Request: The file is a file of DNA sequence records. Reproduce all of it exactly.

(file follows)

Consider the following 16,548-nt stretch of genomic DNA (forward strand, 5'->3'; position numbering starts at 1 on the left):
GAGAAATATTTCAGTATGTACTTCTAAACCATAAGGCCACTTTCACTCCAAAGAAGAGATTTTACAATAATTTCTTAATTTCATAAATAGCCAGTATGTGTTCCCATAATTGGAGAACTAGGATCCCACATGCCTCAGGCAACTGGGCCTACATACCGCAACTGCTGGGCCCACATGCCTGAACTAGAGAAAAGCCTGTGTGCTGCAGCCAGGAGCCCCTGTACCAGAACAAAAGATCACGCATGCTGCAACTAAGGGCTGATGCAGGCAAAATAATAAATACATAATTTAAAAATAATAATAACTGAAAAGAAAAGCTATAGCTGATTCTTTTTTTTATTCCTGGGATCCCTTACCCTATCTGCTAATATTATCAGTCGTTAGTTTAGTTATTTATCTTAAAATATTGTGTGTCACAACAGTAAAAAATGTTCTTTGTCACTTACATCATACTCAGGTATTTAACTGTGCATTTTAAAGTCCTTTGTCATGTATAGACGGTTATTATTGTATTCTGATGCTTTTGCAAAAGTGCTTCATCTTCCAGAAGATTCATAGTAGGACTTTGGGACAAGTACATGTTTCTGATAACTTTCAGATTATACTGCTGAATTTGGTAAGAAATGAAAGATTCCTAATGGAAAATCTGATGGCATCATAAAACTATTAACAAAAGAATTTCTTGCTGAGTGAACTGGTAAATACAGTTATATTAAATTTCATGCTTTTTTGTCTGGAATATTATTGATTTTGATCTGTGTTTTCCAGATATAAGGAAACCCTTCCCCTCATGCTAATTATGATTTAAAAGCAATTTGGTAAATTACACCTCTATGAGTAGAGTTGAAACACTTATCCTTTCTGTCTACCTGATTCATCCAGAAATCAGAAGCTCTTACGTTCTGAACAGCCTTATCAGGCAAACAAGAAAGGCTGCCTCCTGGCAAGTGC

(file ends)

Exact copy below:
Consider the following 16,548-nt stretch of genomic DNA (forward strand, 5'->3'; position numbering starts at 1 on the left):
GAGAAATATTTCAGTATGTACTTCTAAACCATAAGGCCACTTTCACTCCAAAGAAGAGATTTTACAATAATTTCTTAATTTCATAAATAGCCAGTATGTGTTCCCATAATTGGAGAACTAGGATCCCACATGCCTCAGGCAACTGGGCCTACATACCGCAACTGCTGGGCCCACATGCCTGAACTAGAGAAAAGCCTGTGTGCTGCAGCCAGGAGCCCCTGTACCAGAACAAAAGATCACGCATGCTGCAACTAAGGGCTGATGCAGGCAAAATAATAAATACATAATTTAAAAATAATAATAACTGAAAAGAAAAGCTATAGCTGATTCTTTTTTTTATTCCTGGGATCCCTTACCCTATCTGCTAATATTATCAGTCGTTAGTTTAGTTATTTATCTTAAAATATTGTGTGTCACAACAGTAAAAAATGTTCTTTGTCACTTACATCATACTCAGGTATTTAACTGTGCATTTTAAAGTCCTTTGTCATGTATAGACGGTTATTATTGTATTCTGATGCTTTTGCAAAAGTGCTTCATCTTCCAGAAGATTCATAGTAGGACTTTGGGACAAGTACATGTTTCTGATAACTTTCAGATTATACTGCTGAATTTGGTAAGAAATGAAAGATTCCTAATGGAAAATCTGATGGCATCATAAAACTATTAACAAAAGAATTTCTTGCTGAGTGAACTGGTAAATACAGTTATATTAAATTTCATGCTTTTTTGTCTGGAATATTATTGATTTTGATCTGTGTTTTCCAGATATAAGGAAACCCTTCCCCTCATGCTAATTATGATTTAAAAGCAATTTGGTAAATTACACCTCTATGAGTAGAGTTGAAACACTTATCCTTTCTGTCTACCTGATTCATCCAGAAATCAGAAGCTCTTACGTTCTGAACAGCCTTATCAGGCAAACAAGAAAGGCTGCCTCCTGGCAAGTGC